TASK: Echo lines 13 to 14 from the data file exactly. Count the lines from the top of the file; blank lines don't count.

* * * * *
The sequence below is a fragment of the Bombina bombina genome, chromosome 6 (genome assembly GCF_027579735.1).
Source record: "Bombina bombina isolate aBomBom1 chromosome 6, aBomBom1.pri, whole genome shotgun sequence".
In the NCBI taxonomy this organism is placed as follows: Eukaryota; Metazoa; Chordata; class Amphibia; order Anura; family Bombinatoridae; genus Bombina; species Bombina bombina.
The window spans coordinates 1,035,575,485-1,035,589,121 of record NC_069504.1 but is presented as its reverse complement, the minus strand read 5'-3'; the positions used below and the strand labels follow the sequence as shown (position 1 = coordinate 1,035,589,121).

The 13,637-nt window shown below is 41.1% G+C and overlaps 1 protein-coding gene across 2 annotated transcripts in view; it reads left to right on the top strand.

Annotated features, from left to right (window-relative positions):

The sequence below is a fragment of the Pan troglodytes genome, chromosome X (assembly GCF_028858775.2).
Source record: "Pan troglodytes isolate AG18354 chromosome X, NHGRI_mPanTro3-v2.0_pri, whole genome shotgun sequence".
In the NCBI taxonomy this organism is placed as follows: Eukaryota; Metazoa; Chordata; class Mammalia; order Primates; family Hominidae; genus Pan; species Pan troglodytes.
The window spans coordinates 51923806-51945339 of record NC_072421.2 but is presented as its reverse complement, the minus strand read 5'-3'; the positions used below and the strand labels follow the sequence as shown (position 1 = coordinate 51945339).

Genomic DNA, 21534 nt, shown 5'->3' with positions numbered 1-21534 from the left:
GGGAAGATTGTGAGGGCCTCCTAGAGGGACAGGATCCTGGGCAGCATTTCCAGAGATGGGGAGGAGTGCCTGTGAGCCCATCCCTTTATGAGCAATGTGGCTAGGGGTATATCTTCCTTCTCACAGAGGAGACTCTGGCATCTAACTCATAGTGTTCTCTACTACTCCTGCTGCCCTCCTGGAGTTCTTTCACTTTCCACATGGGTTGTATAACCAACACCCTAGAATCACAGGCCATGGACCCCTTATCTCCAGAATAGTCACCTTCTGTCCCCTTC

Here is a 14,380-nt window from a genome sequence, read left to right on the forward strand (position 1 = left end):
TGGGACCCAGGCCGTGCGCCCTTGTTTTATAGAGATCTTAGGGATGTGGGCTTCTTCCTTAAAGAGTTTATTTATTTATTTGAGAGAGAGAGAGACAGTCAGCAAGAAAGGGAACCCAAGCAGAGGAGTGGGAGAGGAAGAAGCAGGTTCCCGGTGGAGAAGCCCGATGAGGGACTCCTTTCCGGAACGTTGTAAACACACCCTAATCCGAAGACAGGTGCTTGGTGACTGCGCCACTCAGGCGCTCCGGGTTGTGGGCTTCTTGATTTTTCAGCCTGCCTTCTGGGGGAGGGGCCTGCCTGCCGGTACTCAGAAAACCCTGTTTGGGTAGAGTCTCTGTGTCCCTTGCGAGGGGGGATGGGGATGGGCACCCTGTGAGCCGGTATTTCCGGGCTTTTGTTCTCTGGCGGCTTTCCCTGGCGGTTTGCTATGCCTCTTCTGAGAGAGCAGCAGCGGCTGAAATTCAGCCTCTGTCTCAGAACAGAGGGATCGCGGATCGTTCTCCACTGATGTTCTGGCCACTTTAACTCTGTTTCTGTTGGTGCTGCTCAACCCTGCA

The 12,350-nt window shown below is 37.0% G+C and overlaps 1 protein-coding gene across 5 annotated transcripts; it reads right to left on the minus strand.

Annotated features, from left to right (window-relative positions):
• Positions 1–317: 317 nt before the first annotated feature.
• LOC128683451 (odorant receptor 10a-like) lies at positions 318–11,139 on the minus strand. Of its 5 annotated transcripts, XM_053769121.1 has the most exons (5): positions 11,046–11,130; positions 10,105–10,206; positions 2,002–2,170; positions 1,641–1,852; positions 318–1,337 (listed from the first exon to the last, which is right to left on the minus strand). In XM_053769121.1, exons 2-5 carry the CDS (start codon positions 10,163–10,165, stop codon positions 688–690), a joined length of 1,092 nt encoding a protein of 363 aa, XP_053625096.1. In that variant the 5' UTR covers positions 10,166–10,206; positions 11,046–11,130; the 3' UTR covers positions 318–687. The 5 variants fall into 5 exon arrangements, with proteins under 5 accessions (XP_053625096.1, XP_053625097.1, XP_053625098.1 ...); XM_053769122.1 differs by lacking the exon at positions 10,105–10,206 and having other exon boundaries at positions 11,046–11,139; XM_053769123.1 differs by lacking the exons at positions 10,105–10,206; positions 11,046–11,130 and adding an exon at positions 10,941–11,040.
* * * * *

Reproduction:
Here is a 14,380-nt window from a genome sequence, read left to right on the forward strand (position 1 = left end):
TGGGACCCAGGCCGTGCGCCCTTGTTTTATAGAGATCTTAGGGATGTGGGCTTCTTCCTTAAAGAGTTTATTTATTTATTTGAGAGAGAGAGAGACAGTCAGCAAGAAAGGGAACCCAAGCAGAGGAGTGGGAGAGGAAGAAGCAGGTTCCCGGTGGAGAAGCCCGATGAGGGACTCCTTTCCGGAACGTTGTAAACACACCCTAATCCGAAGACAGGTGCTTGGTGACTGCGCCACTCAGGCGCTCCGGGTTGTGGGCTTCTTGATTTTTCAGCCTGCCTTCTGGGGGAGGGGCCTGCCTGCCGGTACTCAGAAAACCCTGTTTGGGTAGAGTCTCTGTGTCCCTTGCGAGGGGGGATGGGGATGGGCACCCTGTGAGCCGGTATTTCCGGGCTTTTGTTCTCTGGCGGCTTTCCCTGGCGGTTTGCTATGCCTCTTCTGAGAGAGCAGCAGCGGCTGAAATTCAGCCTCTGTCTCAGAACAGAGGGATCGCGGATCGTTCTCCACTGATGTTCTGGCCACTTTAACTCTGTTTCTGTTGGTGCTGCTCAACCCTGCA